• Bader, S. M., Scalora, M. J., Casady, T. K., & Black, S. (2008). Female sexual abuse and criminal justice intervention: a comparison of child protective service and criminal justice samples. Child abuse & neglect, 32(1), 111-119. doi:10.1016/j.chiabu.2007.04.014
    • ChildLine. (2009). ChildLine Casenotes: Calls to ChildLine about Sexual Abuse. London, UK: NSPCC.
    • Cortoni, F., Hanson, R. K., & Coache, M. E`. (2010). The recidivism rates of female sexual offenders are low: A metaanalysis. Sexual Abuse: A Journal of Research and Treatment, 22(4), 387-401.
    • Davis, J. L., & Petretic-Jackson, P. A. (2000). The impact of child sexual abuse on adult interpersonal functioning: A review and synthesis of the empirical literature. Aggression and Violent Behavior, 5(3), 291-328. doi:10.1016/S1359- 1789(99)00010-5
    • *Deering, R., & Mellor, D. (2011). An exploratory qualitative study of the self-reported impact of female-perpetrated childhood sexual abuse. Journal of child sexual abuse, 20(1), 58-76. doi:10.1080/10538712.2011.539964
    • *Denov, M. S. (2001). Culture of Denial: Exploring Professional Perspectives on Female Sex Offending. Canadian Journal of Criminology, 43, 303.
    • Denov, M. S. (2003). To a safer place? Victims of sexual abuse by females and their disclosures to professionals. Child abuse & neglect, 27(1), 47-61. doi:10.1016/S0145-2134(02)00509-4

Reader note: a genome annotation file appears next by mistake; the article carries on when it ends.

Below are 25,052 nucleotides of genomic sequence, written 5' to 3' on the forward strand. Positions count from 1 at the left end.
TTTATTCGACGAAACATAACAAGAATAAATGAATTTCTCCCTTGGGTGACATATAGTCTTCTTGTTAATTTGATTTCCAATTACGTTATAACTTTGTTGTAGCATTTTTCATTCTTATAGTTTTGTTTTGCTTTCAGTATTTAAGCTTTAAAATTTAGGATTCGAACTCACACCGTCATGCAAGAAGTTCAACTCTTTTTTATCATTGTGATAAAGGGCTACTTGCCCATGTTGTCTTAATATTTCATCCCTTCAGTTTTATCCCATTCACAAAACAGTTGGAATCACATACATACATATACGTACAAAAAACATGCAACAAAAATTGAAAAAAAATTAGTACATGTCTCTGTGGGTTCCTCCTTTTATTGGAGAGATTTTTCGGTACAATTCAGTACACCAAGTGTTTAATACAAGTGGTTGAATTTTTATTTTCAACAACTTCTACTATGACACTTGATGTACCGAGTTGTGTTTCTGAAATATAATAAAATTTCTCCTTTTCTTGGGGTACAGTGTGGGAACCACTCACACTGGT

• *Denov, M. S. (2004). The Long-Term Effects of Child Sexual Abuse by Female Perpetrators: A Qualitative Study of Male and Female Victims. Journal of Interpersonal Violence, 19(10), 1137-1156. doi:10.1177/0886260504269093
    • *Duncan, L. E., & Williams, L. M. (1998). Gender role socialization and male-on-male vs. female-on-male child sexual abuse. Sex roles, 39(910), 765-785. doi:10.1023/A:1018864202537
    • Finkelhor, D., & Russell, D. (1984). Women as perpetrators: Review of the evidence. Child sexual abuse: New theory and research, 171-187.
    • *Gakhal, B. K., & Brown, S. J. (2011). A comparison of the general public's, forensic professionals' and students' attitudes towards female sex offenders. Journal of sexual aggression, 17(1), 105-116. doi:10.1080/ 13552600.2010.540678
    • Haugaard, J. J., & Emery, R. E. (1989). Methodological issues in child sexual abuse research. Child abuse & neglect, 13(1), 89-100. doi:10.1016/0145-2134(89)90032-X